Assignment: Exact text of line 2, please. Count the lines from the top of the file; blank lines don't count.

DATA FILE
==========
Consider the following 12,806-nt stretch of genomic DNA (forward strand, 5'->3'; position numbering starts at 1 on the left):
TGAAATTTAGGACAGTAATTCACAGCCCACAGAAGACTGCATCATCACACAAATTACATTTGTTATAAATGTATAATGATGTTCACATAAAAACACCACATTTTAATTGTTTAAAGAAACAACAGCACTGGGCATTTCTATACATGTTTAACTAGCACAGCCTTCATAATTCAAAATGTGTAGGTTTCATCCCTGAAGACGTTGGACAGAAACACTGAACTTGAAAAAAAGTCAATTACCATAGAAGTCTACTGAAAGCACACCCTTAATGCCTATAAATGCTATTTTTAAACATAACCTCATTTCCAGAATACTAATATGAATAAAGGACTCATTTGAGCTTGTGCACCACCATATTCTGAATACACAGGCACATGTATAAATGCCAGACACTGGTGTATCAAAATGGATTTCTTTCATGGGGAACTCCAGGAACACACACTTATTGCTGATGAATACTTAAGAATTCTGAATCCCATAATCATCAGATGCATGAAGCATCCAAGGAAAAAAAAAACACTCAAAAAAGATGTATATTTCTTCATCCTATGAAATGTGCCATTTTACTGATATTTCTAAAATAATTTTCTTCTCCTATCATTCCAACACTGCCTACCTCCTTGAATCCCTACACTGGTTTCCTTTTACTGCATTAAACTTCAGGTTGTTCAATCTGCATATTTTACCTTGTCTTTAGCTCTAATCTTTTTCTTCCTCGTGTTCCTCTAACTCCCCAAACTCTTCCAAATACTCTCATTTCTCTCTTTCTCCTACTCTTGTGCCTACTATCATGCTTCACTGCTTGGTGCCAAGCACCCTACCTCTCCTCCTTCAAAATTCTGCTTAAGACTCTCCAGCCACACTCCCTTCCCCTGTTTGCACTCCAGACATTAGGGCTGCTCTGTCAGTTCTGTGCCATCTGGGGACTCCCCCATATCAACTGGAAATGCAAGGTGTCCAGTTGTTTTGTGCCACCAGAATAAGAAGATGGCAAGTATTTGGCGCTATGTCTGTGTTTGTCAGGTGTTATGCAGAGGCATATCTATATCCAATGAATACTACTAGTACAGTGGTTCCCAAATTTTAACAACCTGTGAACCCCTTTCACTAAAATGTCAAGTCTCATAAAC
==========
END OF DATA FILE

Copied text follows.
TGAAATTTAGGACAGTAATTCACAGCCCACAGAAGACTGCATCATCACACAAATTACATTTGTTATAAATGTATAATGATGTTCACATAAAAACACCACATTTTAATTGTTTAAAGAAACAACAGCACTGGGCATTTCTATACATGTTTAACTAGCACAGCCTTCATAATTCAAAATGTGTAGGTTTCATCCCTGAAGACGTTGGACAGAAACACTGAACTTGAAAAAAAGTCAATTACCATAGAAGTCTACTGAAAGCACACCCTTAATGCCTATAAATGCTATTTTTAAACATAACCTCATTTCCAGAATACTAATATGAATAAAGGACTCATTTGAGCTTGTGCACCACCATATTCTGAATACACAGGCACATGTATAAATGCCAGACACTGGTGTATCAAAATGGATTTCTTTCATGGGGAACTCCAGGAACACACACTTATTGCTGATGAATACTTAAGAATTCTGAATCCCATAATCATCAGATGCATGAAGCATCCAAGGAAAAAAAAAACACTCAAAAAAGATGTATATTTCTTCATCCTATGAAATGTGCCATTTTACTGATATTTCTAAAATAATTTTCTTCTCCTATCATTCCAACACTGCCTACCTCCTTGAATCCCTACACTGGTTTCCTTTTACTGCATTAAACTTCAGGTTGTTCAATCTGCATATTTTACCTTGTCTTTAGCTCTAATCTTTTTCTTCCTCGTGTTCCTCTAACTCCCCAAACTCTTCCAAATACTCTCATTTCTCTCTTTCTCCTACTCTTGTGCCTACTATCATGCTTCACTGCTTGGTGCCAAGCACCCTACCTCTCCTCCTTCAAAATTCTGCTTAAGACTCTCCAGCCACACTCCCTTCCCCTGTTTGCACTCCAGACATTAGGGCTGCTCTGTCAGTTCTGTGCCATCTGGGGACTCCCCCATATCAACTGGAAATGCAAGGTGTCCAGTTGTTTTGTGCCACCAGAATAAGAAGATGGCAAGTATTTGGCGCTATGTCTGTGTTTGTCAGGTGTTATGCAGAGGCATATCTATATCCAATGAATACTACTAGTACAGTGGTTCCCAAATTTTAACAACCTGTGAACCCCTTTCACTAAAATGTCAAGTCTCATAAAC